How to Start Your FamilySearch Family Tree

By Dana McCullough Premium

The website doesn’t just provide free historical records. It also hosts the FamilySearch Family Tree, a tool that lets you build your family tree as part of a world tree, and collaborate with other researchers to add source documentation and other information.

Recent updates make it easier to link people in your FamilySearch family tree to historical documents on The tree’s forms for manually adding a relative have received a mini-makeover, making the process easier and making sure a person is entered just once. You can start a tree on by uploading a GEDCOM, but if you’re new to computerized tree-building, follow these steps to build your family tree manually.

1. Sign up for a free account or log in to your existing account.

After you log in, click on the Family Tree tab. The first time you log in to Family Tree, you’ll see the option to Start Here. This tool works to automatically find your family tree, but it could take quite a while to run. Instead, click anywhere on the screen other than the Start Here button. (If you’re a woman who entered your married name when you signed up for, this will be your name in the family tree. You can change this by editing your entry; more on this in Step 6).

2. In Landscape view, which looks like a pedigree chart, you can easily add ancestors.

Each box provides an option to Add Husband or Add Wife. Once you add a husband or wife, you’ll see an option to Add Child, as well as to add the parents of that spouse.

3. Click on the space for the husband, wife, child or parents you’d like to add.

Depending who you’re adding, you’ll get a box to Add Parents, Add Spouse or Add Child. Fill in as much information as you know, starting with the first and last names, and dates and places of birth and death. This information helps find potential ancestor matches to people already in the Family Tree before adding your new person. If the person is living, select the Living option; otherwise, the person’s information will become public. Click the down arrow next to Additional Find Options to add the person’s mother, father or spouse and help find potential matches. Click Next.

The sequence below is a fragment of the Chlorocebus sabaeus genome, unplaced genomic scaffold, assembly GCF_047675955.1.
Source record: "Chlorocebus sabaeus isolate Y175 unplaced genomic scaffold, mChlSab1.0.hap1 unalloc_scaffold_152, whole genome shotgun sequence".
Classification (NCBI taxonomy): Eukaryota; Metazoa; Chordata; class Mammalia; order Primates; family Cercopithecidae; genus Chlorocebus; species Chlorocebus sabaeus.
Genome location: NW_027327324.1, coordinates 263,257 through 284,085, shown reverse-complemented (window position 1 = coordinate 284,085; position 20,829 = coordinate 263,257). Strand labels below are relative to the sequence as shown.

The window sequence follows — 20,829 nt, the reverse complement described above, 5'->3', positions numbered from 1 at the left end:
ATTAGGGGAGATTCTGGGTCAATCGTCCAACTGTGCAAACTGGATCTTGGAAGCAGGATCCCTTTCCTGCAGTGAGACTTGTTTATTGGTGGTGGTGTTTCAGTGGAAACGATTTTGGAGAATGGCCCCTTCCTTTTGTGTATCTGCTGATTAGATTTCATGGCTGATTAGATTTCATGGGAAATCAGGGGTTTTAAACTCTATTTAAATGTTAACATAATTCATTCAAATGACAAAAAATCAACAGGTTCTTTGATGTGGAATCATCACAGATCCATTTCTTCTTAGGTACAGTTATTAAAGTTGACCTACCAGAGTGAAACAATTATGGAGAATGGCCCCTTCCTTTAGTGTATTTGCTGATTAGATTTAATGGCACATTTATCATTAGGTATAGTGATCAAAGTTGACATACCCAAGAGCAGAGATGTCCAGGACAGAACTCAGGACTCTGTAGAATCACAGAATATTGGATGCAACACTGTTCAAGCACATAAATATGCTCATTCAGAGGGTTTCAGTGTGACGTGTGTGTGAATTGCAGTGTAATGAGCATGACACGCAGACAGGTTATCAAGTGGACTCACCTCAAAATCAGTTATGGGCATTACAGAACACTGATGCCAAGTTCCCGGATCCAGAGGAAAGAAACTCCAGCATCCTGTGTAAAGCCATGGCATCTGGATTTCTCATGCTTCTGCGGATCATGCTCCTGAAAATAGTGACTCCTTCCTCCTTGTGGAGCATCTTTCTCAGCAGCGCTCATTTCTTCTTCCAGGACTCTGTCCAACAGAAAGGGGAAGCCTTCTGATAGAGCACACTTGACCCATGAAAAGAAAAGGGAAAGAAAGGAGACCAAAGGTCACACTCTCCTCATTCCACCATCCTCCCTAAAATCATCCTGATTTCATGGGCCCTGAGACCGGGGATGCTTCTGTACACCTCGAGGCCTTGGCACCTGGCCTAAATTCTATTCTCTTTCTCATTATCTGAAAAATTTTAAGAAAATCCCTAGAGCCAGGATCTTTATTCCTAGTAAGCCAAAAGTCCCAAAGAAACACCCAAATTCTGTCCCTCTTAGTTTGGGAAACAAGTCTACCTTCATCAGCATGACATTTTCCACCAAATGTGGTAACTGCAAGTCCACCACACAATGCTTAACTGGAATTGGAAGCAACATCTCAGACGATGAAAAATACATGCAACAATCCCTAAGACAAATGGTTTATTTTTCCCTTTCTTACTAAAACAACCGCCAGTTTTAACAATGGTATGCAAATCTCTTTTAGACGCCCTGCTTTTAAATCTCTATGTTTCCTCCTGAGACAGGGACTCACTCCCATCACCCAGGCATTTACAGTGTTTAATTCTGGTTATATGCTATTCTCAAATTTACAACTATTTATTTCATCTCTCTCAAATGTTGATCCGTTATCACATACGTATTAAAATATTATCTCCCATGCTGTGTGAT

4. Use dates, locations and any other details to determine if it’s a good match.

You’ll get a list of people already in the tree who might match the person you’re adding. Click Add Match for that person if it’s a good match. will graft the person and anyone linked to him into your tree. (Look at those folks as “persons of interest” to research further, instead of assuming the information is correct.) If no one matches, or you’re not sure, click Add New to add the new person to your tree.

5. To add more details, click on the name to open a “summary card” for him or her, then click on the Person link in that card.

Typically, adding a new person puts only birth and death information in your tree. On the resulting Person Details page, you can click the Add links to enter information for christening, burial, marriage, immigration, military service, occupation, and more. You also can edit a detail here by clicking on the detail and using the Edit or Delete links that appear.

Because’s family trees are collaborative, anyone can edit your tree. To get email notifications when someone changes an ancestor’s profile, click Watch at the top of the Person Details page.

6. Use the Person Details page to cite sources for the information in your tree.

Scroll down to the Sources section and click either Create a New Source (you’ll enter details for the source) or Attach from Source Box (you’ll select from a list of sources you’ve added to your Source Box, then click Attach).

7. Click the blue Research Hint icon for links to records on that may name your ancestor.

Icons offering research suggestions may appear next to your ancestors’ names in Landscape view. You can review the records and add them to your tree if they match your ancestor. The purple icon indicates a Research Suggestion, such as “No Sources Attached,” which reminds you to attach sources for a particular ancestor. For more details on managing your Family­Search Family Tree, see the Unofficial Guide to

A version of this article appeared in the December 2015 issue of Family Tree Magazine.